“A long-flowing stream can be a habitable environment,” said Grotzinger. “It is not our top choice as an environment for preservation of organics, though. We’re still going to Mount Sharp, but this is insurance that we have already found our first potentially habitable environment.”

During the two-year prime mission of the Mars Science Laboratory, researchers will use Curiosity’s 10 instruments to investigate whether areas in Gale Crater have ever offered environmental conditions favorable for microbial life.

 




All of this week's top headlines to your email every Friday.


 
 

 

Headlines December 22, 2014

News: Report: DOD bomb hunters pried into U.S. firms, citizens - During some of the bloodiest days of U.S. combat in Afghanistan and the roadside bomb threat there, the Pentagon’s Joint IED Defeat Organization “improperly collected” intelligence on U.S. citizens and corporations to try to stem the threat, a Pentagon Inspector General report has found.  ...
 
 

News Briefs December 22, 2014

U.K., Canadian military leaves to join Ebola fight Reservists and troops from Britain and Canada have left for Sierra Leone to help in the battle to contain the Ebola virus outbreak. British officials said Dec. 20 that 16 reservists and 100 regular military personnel left on a morning flight from the Brize Norton military airbase....
 
 
Boeing photograph

Boeing, Malaysia Airlines celebrate 100th 737 delivery

Boeing photograph Boeing and Malaysia Airlines celebrated the direct delivery of the airline’s 100th 737 aircraft at an event in Seattle. Shown here Aminuddin Zakaria, senior vice president, airline engineering group, Malaysi...
 

 

Navy helicopter crashes in Kuwait; all crewmembers ok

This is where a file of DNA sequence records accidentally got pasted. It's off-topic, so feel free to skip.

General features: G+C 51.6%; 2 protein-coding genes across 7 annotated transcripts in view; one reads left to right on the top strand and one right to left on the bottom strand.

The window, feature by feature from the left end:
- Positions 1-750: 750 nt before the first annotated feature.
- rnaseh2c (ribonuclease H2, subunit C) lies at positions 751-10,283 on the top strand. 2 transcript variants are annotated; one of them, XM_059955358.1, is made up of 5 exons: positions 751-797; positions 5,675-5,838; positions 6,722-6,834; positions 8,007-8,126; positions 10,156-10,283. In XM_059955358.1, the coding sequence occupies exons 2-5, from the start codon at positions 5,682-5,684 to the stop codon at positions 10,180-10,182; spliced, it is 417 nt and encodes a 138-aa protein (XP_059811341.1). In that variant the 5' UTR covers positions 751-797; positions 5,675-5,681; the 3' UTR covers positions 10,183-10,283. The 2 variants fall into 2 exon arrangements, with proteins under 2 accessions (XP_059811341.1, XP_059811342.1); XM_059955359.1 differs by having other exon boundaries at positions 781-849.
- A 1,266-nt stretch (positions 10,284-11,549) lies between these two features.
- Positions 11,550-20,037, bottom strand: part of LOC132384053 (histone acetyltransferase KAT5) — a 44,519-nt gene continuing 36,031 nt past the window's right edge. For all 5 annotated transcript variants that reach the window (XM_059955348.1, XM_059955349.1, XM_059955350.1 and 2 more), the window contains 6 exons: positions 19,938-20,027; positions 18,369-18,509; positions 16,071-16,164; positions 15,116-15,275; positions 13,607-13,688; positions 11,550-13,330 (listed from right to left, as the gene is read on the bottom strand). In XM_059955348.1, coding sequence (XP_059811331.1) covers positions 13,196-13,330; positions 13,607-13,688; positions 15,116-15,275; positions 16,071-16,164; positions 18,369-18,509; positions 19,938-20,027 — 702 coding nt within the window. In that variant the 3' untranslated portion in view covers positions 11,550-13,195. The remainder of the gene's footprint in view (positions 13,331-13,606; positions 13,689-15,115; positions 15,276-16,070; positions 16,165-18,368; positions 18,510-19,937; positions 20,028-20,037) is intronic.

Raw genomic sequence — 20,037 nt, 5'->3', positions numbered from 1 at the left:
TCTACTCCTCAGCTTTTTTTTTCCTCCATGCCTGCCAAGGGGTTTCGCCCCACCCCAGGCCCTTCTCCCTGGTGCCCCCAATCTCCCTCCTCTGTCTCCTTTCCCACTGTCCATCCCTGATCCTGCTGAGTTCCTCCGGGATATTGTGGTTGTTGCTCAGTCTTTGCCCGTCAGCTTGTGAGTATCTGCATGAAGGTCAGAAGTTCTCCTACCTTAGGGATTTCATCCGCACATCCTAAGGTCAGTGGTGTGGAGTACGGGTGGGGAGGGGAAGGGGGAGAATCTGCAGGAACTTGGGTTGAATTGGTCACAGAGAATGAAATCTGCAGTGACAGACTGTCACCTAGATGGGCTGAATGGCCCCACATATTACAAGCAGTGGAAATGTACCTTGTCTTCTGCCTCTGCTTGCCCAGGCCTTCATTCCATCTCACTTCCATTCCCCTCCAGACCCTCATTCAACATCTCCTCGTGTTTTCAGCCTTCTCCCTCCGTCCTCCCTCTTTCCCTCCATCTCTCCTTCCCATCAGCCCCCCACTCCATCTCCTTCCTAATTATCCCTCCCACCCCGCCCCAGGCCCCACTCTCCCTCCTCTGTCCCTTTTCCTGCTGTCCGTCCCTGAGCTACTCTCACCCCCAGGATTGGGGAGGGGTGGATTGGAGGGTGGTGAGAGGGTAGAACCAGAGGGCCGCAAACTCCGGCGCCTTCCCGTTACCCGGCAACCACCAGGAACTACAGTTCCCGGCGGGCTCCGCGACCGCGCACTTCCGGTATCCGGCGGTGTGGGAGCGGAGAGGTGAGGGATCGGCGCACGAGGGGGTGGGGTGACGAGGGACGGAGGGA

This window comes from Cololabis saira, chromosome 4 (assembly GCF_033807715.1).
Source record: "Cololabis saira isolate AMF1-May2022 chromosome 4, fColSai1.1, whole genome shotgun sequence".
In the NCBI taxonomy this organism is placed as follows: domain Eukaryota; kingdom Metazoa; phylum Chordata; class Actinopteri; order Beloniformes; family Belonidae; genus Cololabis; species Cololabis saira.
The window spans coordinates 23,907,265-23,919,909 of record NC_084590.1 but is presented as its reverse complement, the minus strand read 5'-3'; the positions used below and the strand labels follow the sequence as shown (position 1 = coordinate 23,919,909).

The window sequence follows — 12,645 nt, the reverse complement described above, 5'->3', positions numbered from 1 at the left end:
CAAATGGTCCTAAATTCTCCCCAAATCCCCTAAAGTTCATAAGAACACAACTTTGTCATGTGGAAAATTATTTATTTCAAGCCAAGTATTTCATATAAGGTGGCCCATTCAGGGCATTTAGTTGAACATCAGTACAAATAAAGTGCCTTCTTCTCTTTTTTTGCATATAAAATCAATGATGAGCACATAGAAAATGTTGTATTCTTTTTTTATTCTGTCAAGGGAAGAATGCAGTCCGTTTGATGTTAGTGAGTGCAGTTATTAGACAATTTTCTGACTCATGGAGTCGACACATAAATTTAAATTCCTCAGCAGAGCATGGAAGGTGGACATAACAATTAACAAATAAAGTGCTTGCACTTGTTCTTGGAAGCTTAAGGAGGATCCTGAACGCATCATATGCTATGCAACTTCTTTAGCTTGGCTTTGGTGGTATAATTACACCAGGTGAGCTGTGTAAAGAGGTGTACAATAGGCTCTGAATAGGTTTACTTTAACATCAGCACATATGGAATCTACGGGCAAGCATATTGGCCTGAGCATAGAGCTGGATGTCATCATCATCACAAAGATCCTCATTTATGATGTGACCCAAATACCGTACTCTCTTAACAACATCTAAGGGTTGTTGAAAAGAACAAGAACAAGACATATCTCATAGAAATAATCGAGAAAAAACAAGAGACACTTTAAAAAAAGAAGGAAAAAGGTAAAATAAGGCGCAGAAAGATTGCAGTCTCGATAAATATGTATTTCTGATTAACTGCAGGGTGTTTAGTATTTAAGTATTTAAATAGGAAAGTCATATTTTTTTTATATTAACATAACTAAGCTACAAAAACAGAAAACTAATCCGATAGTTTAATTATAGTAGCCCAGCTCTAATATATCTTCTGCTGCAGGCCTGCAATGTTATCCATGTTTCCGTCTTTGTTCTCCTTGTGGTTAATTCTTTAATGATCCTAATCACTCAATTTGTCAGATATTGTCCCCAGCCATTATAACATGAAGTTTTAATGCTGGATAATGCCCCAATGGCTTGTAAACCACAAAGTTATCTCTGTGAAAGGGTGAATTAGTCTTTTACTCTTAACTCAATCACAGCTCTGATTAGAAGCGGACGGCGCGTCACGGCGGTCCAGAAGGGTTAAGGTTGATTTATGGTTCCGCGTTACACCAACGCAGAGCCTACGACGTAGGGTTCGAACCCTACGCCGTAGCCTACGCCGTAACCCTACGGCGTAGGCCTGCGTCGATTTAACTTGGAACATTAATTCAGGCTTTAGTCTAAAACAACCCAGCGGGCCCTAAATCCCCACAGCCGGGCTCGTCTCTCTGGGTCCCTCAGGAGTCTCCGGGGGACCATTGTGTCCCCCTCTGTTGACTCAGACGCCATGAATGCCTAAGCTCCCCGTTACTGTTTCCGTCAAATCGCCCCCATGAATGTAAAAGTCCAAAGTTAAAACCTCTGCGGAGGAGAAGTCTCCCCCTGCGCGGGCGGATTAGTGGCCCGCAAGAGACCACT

A U.S. Navy MH-60S helicopter assigned to Helicopter Sea Combat Squadron 26 (HSC 26) crashed at 11:22 a.m., EST, Dec.21, while on an overland training flight at Camp Buehring, Kuwait. All six personnel aboard the helicopter survived the crash and were transported to nearby medical facilities for evaluation. Three of the six crewmembers sustained minor...
 
 

AMC relocates KC-135 simulator

As Air Mobility Command fields the KC-46A Pegasus, displaced KC-135 Stratotanker pilot simulators will be relocated across the Total Force to maximize simulator access across the mobility enterprise. As a result, AMC, in coordination with the Air National Guard, recently identified four KC-135 pilot flight simulators and one KC-135 Boom Operator Weapons System Trainer to...
 
 

SpaceX completes first milestone for Commercial Crew Transportation System

NASA has approved the completion of SpaceX’s first milestone in the company’s path toward launching crews to the International Space Station from U.S. soil under a Commercial Crew Transportation Capability contract with the agency. During the Certification Baseline Review, SpaceX described its current design baseline including how the company plans to manufacture its Crew Dragon spacecraft...
 




0 Comments


Be the first to comment!


Leave a Reply

Your email address will not be published. Required fields are marked *

You may use these HTML tags and attributes: <a href="" title=""> <abbr title=""> <acronym title=""> <b> <blockquote cite=""> <cite> <code> <del datetime=""> <em> <i> <q cite=""> <strike> <strong>